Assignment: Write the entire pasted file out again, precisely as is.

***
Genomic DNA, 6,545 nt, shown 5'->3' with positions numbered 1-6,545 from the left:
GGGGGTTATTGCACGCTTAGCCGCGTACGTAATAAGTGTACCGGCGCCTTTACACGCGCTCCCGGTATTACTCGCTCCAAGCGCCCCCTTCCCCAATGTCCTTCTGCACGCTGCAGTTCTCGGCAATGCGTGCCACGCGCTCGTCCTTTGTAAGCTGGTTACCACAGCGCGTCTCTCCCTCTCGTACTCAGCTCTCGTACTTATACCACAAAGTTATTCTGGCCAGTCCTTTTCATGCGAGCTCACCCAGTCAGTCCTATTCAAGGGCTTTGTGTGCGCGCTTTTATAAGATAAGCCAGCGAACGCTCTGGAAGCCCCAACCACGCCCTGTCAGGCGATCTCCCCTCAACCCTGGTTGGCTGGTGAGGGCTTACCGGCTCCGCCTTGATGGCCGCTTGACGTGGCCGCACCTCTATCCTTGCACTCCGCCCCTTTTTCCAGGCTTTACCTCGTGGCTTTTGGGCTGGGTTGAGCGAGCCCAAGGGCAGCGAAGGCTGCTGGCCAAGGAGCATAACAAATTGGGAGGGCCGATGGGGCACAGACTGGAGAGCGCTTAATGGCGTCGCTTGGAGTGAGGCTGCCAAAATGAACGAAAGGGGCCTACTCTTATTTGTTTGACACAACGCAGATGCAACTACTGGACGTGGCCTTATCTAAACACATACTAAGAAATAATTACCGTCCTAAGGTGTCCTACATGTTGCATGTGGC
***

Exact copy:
Genomic DNA, 6,545 nt, shown 5'->3' with positions numbered 1-6,545 from the left:
GGGGGTTATTGCACGCTTAGCCGCGTACGTAATAAGTGTACCGGCGCCTTTACACGCGCTCCCGGTATTACTCGCTCCAAGCGCCCCCTTCCCCAATGTCCTTCTGCACGCTGCAGTTCTCGGCAATGCGTGCCACGCGCTCGTCCTTTGTAAGCTGGTTACCACAGCGCGTCTCTCCCTCTCGTACTCAGCTCTCGTACTTATACCACAAAGTTATTCTGGCCAGTCCTTTTCATGCGAGCTCACCCAGTCAGTCCTATTCAAGGGCTTTGTGTGCGCGCTTTTATAAGATAAGCCAGCGAACGCTCTGGAAGCCCCAACCACGCCCTGTCAGGCGATCTCCCCTCAACCCTGGTTGGCTGGTGAGGGCTTACCGGCTCCGCCTTGATGGCCGCTTGACGTGGCCGCACCTCTATCCTTGCACTCCGCCCCTTTTTCCAGGCTTTACCTCGTGGCTTTTGGGCTGGGTTGAGCGAGCCCAAGGGCAGCGAAGGCTGCTGGCCAAGGAGCATAACAAATTGGGAGGGCCGATGGGGCACAGACTGGAGAGCGCTTAATGGCGTCGCTTGGAGTGAGGCTGCCAAAATGAACGAAAGGGGCCTACTCTTATTTGTTTGACACAACGCAGATGCAACTACTGGACGTGGCCTTATCTAAACACATACTAAGAAATAATTACCGTCCTAAGGTGTCCTACATGTTGCATGTGGC